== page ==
Posts tagged "Histogram"

*Latest webinar: 11/6/19 QI Macros Webinar

More than 40 people signed up for this webinar, with Jay Arthur demonstrating how to use some of the useful features of QI Macros, as well as some of the new features introduced in recent releases of the software.

Some attendees were familiar with the software and already use it, some had only begun to use it; all were interested in learning new ways that QI Macros can help them with their Agile Lean Six Sigma and Quality Improvement efforts. (You can hear him answering questions and comments typed in by webinar attendees.)


If you saw a feature demonstrated in the webinar that might have been added to QI Macros after the version you’re using (for instance, the Templates Wizard or the automated Process Change Wizard), you may need to purchase an upgrade to bring your QI Macros to the current version.

Posted by Jay Arthur in Excel, QI Macros, Webinar.

Who Sets Your Specification Limits?

A QI Macros customer called to ask how he could figure out the specification limits to give him a Cp/Cpk of 1.33. What’s wrong with this question? The answer is obvious isn’t it?

Posted by Jay Arthur in Improvement Insights, QI Macros, Six Sigma.

How to Craft an Improvement Story

In 1975, I went to work at Bell Laboratories in New Jersey. I was introduced to Unix and the Shell programming language. The cool thing about Shell was the hundreds of tools that each did simple things and could be cobbled together into scripts that would do amazingly complex things. I later wrote a book, Unix Shell Programming, that described my love affair with Shell.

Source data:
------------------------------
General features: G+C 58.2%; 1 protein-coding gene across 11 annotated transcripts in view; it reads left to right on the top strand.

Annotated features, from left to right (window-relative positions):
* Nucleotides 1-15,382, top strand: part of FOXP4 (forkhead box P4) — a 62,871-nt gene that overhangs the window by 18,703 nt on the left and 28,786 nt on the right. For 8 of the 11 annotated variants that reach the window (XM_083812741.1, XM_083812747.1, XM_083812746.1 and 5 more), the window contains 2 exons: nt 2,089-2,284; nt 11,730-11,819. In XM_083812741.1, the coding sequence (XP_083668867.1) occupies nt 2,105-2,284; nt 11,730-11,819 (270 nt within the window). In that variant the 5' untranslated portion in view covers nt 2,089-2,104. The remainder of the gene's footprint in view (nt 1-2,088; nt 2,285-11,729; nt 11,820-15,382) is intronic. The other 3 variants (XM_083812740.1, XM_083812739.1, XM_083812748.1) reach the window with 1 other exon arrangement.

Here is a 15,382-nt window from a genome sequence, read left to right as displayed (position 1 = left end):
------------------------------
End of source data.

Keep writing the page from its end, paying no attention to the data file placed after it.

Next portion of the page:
Fast forward 20 years and I brought the same thinking that I’d learned from Unix Shell to Six Sigma. The QI Macros have hundreds of templates filled with a variety of worksheets to do many things.

Posted by Jay Arthur in QI Macros, Six Sigma.

Data Visualizations that Really Work

The June, 2016 HRB article by Scott Berinato examines how to use charts and diagrams to express ideas and statistics. I agree with Anmol Garg, Tesla data scientist quoted in the article, “You can’t find anything looking at spreadsheets and querying databases. It has to be visual.”

Bernato says: “Convenient is a tempting replacement for good, but it will lead to charts that are merely adequate or, worse, ineffective.” He separates visualizations into four components: idea generation, idea illustration, visual discovery and everyday dataviz. Simple line, bar and pie charts are great for idea generation and illustration, but terrible for visual discovery and dataviz.

Posted by Jay Arthur in QI Macros, Six Sigma, Statistics.